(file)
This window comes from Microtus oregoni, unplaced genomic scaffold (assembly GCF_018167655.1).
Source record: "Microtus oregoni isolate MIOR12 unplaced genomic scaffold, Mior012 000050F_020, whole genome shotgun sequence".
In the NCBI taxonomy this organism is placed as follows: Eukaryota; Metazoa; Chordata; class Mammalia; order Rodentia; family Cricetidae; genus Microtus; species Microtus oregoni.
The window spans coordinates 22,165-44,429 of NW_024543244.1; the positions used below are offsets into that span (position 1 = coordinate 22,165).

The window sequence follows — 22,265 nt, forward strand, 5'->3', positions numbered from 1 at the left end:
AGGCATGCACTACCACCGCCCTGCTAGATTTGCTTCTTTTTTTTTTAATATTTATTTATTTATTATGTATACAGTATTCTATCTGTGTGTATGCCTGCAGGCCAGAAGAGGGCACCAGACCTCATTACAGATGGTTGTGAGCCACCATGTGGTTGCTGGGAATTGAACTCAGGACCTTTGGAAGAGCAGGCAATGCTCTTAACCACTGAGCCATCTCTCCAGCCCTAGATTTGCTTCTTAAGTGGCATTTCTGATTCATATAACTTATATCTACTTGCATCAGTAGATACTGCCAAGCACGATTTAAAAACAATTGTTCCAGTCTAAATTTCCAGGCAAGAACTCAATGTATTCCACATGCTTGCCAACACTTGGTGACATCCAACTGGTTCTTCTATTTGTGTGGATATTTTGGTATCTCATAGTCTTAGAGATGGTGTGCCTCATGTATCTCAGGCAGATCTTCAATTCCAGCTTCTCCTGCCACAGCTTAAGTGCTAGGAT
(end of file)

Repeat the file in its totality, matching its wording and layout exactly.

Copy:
This window comes from Microtus oregoni, unplaced genomic scaffold (assembly GCF_018167655.1).
Source record: "Microtus oregoni isolate MIOR12 unplaced genomic scaffold, Mior012 000050F_020, whole genome shotgun sequence".
In the NCBI taxonomy this organism is placed as follows: Eukaryota; Metazoa; Chordata; class Mammalia; order Rodentia; family Cricetidae; genus Microtus; species Microtus oregoni.
The window spans coordinates 22,165-44,429 of NW_024543244.1; the positions used below are offsets into that span (position 1 = coordinate 22,165).

The window sequence follows — 22,265 nt, forward strand, 5'->3', positions numbered from 1 at the left end:
AGGCATGCACTACCACCGCCCTGCTAGATTTGCTTCTTTTTTTTTTAATATTTATTTATTTATTATGTATACAGTATTCTATCTGTGTGTATGCCTGCAGGCCAGAAGAGGGCACCAGACCTCATTACAGATGGTTGTGAGCCACCATGTGGTTGCTGGGAATTGAACTCAGGACCTTTGGAAGAGCAGGCAATGCTCTTAACCACTGAGCCATCTCTCCAGCCCTAGATTTGCTTCTTAAGTGGCATTTCTGATTCATATAACTTATATCTACTTGCATCAGTAGATACTGCCAAGCACGATTTAAAAACAATTGTTCCAGTCTAAATTTCCAGGCAAGAACTCAATGTATTCCACATGCTTGCCAACACTTGGTGACATCCAACTGGTTCTTCTATTTGTGTGGATATTTTGGTATCTCATAGTCTTAGAGATGGTGTGCCTCATGTATCTCAGGCAGATCTTCAATTCCAGCTTCTCCTGCCACAGCTTAAGTGCTAGGAT